Brute Ratel v1.3 codename Resurgence is now available for download. This release brings in various changes to evasion techniques, improvements to Badger, user experience (QOL) and several features requested by the BRc4 community. Since this is a major release, I’ve divided the blog into various segments which can be directly accessed with the links below. A quick summary of the changes can be found in the release notes.
This release brings in several changes to Brute Ratel which not only helps with the size optimization of the shellcode, but also helps to avoid further detections. The major improvement to the core starts with the removal of strings and changes to the hashing algorithm which were earlier embedded within the payload. As the release v1.2.2 was leaked by MdSec on Virustotal, it was imminent that several EDR organizations would download and extract telemetry from the payload and build detections from it. This was observed heavily with detections from Microsoft’s Defender/ATP, Crowdstrike and Elastic. Before we understand the changes in the Badger, it’s trivial to understand how the static detections take place. Static detections are built on the following artefacts:
All the said detections here are what I’ve seen during my tenure as a detection engineer with various EDR organizations, building detections when I started my career as a threat hunter, or when I started reversing the EDRs to understand it’s behaviour. Now that we know how the detections are usually handled, lets see where BRc4 lacked till v1.2.9. Till the previous release, Brute Ratel was encrypted using RC4 and was also using the default ror13 algorithm for calculating hashes for various API calls. The loader of the stage contained the decryption routine which also contained encrypted information about the server and it’s metadata as to where it needs to connect to. Thus the strings embedded within the core were not susceptible to detections as they were encrypted, but since they were in base64, it was itself an anomaly. Similarly, when the payload is running in memory, then during sleep, it will encrypt itself and decrypt occasionally to connect to the Ratel Server and fetch commands to execute. However, a threat hunter can simply use a debugger to add breakpoints and extract the decrypted data from the payload and run Yara against it for attribution. Apart from these, Brute Ratel only had malleable profile in the post request, but not in post response from the server. It also did not support response headers. Statistics are laid out using all these telemetry and a malicious score is provided by the EDR’s algorithm which is either allowed to run or be killed depending on the score.
In case of BRc4, the core detection built by several EDRs were on the hashing algorithm, strings when not encrypted, the encryption routine and on the response received from the server as the response was not malleable. This release brings changes to all of these.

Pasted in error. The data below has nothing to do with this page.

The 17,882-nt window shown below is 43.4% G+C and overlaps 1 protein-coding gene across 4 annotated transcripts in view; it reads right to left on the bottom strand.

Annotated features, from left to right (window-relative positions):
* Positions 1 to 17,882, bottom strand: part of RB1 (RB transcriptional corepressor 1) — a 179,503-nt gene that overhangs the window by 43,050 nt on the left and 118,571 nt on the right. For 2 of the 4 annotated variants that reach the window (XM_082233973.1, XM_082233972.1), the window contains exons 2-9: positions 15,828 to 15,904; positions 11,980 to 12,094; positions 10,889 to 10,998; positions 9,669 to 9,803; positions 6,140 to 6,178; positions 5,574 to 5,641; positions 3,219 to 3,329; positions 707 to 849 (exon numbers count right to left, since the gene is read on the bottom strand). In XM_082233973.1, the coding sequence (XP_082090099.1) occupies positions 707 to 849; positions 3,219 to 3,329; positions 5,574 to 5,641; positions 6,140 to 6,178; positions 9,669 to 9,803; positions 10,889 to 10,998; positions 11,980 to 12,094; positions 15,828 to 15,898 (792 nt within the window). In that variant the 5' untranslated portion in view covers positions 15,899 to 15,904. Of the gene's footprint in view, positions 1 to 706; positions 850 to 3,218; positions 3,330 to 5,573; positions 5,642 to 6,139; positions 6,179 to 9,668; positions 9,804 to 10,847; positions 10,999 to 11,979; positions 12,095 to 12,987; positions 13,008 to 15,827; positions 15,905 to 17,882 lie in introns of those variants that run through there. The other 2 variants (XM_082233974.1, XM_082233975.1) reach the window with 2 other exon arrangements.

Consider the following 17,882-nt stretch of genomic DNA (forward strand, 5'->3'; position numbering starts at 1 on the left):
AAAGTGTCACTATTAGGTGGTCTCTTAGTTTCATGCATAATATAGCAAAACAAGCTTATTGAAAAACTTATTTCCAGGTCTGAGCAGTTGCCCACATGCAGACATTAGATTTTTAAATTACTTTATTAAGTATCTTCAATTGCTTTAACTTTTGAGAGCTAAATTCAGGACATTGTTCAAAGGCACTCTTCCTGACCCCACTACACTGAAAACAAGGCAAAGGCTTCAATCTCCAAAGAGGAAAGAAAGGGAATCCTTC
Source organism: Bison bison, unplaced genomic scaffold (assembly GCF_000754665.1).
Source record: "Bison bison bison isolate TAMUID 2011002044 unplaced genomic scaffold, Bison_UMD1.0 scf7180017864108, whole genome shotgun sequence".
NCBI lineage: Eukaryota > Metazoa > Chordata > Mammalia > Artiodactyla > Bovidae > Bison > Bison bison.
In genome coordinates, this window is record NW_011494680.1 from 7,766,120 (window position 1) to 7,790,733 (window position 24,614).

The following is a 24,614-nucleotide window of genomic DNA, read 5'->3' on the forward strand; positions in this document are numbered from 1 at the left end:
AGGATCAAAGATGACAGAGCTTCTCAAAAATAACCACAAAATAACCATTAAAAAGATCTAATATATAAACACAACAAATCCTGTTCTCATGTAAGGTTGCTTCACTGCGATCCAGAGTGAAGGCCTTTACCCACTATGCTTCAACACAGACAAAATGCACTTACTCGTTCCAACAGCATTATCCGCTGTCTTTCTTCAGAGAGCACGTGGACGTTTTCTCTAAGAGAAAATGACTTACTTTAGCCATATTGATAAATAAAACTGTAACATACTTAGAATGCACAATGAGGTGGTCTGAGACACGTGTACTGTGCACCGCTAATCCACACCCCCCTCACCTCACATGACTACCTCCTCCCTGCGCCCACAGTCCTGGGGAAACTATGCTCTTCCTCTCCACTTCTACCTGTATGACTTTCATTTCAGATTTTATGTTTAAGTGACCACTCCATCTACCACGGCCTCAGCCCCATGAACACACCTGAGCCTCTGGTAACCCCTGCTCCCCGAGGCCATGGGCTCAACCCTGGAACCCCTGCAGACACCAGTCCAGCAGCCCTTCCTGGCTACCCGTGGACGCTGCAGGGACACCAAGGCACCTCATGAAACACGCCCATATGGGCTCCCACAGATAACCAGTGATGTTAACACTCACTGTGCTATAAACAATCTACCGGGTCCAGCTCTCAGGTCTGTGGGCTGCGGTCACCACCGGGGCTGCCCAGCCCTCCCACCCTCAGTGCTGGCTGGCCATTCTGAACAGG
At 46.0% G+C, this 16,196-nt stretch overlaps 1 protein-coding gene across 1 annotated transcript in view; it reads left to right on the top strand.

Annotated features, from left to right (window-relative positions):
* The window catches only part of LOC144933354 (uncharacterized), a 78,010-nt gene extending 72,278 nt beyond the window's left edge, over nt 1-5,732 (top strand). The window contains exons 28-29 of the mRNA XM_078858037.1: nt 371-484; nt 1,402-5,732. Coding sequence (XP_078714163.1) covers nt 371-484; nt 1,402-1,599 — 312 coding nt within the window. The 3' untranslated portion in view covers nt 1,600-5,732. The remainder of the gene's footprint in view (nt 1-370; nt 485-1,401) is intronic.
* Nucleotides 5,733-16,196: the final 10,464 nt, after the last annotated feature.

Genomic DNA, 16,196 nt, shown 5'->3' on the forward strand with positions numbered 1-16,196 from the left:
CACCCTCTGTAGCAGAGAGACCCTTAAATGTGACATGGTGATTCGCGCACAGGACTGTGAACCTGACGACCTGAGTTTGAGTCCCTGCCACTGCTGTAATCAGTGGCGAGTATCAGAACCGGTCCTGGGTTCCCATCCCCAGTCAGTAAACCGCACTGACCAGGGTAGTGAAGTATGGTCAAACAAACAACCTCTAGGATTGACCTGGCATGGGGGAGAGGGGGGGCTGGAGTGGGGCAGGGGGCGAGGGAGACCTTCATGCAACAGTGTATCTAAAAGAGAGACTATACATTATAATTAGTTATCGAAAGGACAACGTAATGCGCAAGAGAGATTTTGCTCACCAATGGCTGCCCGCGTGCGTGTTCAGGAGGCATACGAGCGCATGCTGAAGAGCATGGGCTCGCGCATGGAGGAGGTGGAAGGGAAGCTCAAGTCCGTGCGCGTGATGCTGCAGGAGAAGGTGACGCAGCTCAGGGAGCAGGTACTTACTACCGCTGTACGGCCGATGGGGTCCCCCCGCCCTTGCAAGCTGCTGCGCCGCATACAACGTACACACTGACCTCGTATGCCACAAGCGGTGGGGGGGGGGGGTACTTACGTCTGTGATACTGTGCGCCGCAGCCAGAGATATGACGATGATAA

With this release, Badger provides extended malleability with custom response types and headers. Ratel Server can be configured to respond differently when a command needs to be sent, and a different response when there is no command in queue. Thus when the Badger checks in and there is no command in queue, the server can just send the configured response without having to send anything else, If there is a command in queue, then that can have a different malleable profile as well. Custom response headers can also be added alongside request headers. The requests/responses and headers are fully compatible with information extracted from Burpsuite. The ‘X-forwarded-for’ headers for authenticated Badgers are now written in the web.log file. Since response headers were added, the original key in the profile ‘extra_headers’ is now renamed to ‘request_headers’. The user interface was also changed along with a built-in help option in the “Add Listener/Add DOH Listener/Add Payload Profile” dialog.
Another malleability update was ‘DNS interval’ for DNS Over HTTPS. DOH requests allows a maximum of 64 bytes per request. This means, if you execute a command where the response is more than 64 bytes, then the response would be split into multiple chunks. When the sleep is complete and Badger decides to check in, it encrypts the chunks available, and then sends the chunks without sleeping till all the chunks are sent. Once all the chunks are sent, it will fetch command from the c2, execute them, store their response in chunks and then go to sleep while hiding itself and also the responses in heap. DNS interval, in this case would be the time interval between various chunks it needs to send for a single request. During this interval Badger does not hide itself. It will just wait for a few seconds before sending the next chunk of data. Once all the chunks are sent, a single request is complete and then it will mask itself and sleep. Badger’s sleep and DNS interval are two different things. Badger can’t hide itself when performing any type of operation because the thread needs to actively read the RX region or read the RW code. However if the badger has zero threads active, then the Badger will encrypt itself, stack, heap and everything related to it. Thus DNS Interval allows to change the frequency at which packets of DNS for a single request is sent to the server.